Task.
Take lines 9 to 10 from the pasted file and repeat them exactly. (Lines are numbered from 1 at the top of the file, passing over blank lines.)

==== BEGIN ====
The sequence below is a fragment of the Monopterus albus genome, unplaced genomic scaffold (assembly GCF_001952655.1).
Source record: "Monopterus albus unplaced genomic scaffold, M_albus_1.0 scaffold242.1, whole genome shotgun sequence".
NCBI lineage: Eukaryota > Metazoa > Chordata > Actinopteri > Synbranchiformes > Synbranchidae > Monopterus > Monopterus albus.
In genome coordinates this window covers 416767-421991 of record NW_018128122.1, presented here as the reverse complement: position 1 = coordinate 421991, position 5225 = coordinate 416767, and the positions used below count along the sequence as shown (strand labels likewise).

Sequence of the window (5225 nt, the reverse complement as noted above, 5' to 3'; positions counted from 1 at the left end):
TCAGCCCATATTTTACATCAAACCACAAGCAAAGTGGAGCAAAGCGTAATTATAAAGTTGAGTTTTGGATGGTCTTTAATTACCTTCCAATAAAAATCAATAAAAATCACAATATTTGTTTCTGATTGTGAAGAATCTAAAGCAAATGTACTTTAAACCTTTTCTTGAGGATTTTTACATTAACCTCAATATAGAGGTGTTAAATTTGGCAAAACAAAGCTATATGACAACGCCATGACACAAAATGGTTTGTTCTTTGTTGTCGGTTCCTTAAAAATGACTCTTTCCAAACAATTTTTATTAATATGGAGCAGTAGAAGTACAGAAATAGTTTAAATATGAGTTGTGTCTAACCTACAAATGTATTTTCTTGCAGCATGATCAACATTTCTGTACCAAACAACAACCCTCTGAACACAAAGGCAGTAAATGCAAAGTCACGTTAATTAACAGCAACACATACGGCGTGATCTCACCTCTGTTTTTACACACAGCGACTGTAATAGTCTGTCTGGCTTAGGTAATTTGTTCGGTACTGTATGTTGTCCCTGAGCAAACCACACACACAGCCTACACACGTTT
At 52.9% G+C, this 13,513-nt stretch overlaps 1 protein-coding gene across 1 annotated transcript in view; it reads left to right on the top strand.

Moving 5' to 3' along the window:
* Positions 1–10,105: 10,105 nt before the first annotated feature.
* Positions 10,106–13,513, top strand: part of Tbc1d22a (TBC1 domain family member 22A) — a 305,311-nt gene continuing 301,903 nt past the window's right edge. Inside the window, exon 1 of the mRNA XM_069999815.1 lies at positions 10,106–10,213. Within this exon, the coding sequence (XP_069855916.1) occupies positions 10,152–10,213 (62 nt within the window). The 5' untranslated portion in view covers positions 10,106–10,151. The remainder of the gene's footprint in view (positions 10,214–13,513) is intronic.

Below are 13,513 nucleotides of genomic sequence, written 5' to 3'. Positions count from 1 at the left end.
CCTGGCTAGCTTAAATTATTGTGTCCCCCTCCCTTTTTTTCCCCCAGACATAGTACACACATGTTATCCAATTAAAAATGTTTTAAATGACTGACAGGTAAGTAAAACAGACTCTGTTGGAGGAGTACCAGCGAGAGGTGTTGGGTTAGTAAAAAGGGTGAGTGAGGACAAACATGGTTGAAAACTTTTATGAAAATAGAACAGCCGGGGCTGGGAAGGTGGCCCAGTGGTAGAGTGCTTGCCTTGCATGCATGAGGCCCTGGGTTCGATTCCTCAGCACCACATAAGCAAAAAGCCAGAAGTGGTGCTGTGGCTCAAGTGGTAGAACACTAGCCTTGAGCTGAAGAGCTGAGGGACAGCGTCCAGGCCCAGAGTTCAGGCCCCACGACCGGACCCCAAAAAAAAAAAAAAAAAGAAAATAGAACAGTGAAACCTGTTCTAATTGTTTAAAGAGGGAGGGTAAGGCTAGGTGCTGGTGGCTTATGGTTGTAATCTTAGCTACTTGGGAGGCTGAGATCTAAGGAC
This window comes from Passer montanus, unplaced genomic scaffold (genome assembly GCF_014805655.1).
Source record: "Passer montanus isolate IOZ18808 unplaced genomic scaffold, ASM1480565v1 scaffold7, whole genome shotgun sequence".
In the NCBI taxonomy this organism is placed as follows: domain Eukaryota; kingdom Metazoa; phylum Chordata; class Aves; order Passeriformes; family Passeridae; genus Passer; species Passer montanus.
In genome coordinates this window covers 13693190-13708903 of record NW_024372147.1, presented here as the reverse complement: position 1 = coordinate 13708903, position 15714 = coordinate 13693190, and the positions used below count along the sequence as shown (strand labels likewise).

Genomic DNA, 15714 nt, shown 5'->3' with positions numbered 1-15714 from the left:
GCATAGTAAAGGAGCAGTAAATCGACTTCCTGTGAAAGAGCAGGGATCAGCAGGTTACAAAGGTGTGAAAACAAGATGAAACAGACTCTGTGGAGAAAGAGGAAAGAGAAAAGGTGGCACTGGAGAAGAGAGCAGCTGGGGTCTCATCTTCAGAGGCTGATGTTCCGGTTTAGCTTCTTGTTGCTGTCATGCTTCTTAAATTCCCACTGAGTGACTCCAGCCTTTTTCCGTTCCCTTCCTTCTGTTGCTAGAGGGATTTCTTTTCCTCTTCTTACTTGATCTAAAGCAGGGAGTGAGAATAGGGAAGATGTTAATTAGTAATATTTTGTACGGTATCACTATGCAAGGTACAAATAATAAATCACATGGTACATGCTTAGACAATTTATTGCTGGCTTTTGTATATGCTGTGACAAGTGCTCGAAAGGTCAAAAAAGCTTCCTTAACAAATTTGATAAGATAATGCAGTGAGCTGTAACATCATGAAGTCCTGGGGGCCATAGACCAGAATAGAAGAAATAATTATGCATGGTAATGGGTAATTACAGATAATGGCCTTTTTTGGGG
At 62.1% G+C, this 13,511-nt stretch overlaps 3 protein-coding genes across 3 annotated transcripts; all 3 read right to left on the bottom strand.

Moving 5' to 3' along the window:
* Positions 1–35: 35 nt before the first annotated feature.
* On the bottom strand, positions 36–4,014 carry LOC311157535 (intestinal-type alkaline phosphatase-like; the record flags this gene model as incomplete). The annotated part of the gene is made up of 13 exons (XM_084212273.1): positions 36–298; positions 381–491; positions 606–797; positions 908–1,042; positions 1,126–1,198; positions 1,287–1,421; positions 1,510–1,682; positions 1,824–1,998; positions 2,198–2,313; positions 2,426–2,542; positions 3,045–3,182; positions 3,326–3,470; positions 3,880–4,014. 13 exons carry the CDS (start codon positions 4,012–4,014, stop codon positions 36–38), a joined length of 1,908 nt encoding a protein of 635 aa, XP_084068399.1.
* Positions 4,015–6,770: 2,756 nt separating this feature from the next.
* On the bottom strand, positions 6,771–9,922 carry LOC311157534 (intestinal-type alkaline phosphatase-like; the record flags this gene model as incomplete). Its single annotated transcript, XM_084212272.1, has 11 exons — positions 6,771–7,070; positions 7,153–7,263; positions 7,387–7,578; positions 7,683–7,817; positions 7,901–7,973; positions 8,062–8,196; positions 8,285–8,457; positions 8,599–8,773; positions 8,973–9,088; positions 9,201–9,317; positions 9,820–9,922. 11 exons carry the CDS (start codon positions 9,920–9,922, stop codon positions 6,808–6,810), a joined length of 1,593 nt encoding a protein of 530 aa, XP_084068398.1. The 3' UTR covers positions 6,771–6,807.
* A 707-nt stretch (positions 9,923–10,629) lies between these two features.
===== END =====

* Positions 1–10,105: 10,105 nt before the first annotated feature.
* Positions 10,106–13,513, top strand: part of Tbc1d22a (TBC1 domain family member 22A) — a 305,311-nt gene continuing 301,903 nt past the window's right edge. Inside the window, exon 1 of the mRNA XM_069999815.1 lies at positions 10,106–10,213. Within this exon, the coding sequence (XP_069855916.1) occupies positions 10,152–10,213 (62 nt within the window). The 5' untranslated portion in view covers positions 10,106–10,151. The remainder of the gene's footprint in view (positions 10,214–13,513) is intronic.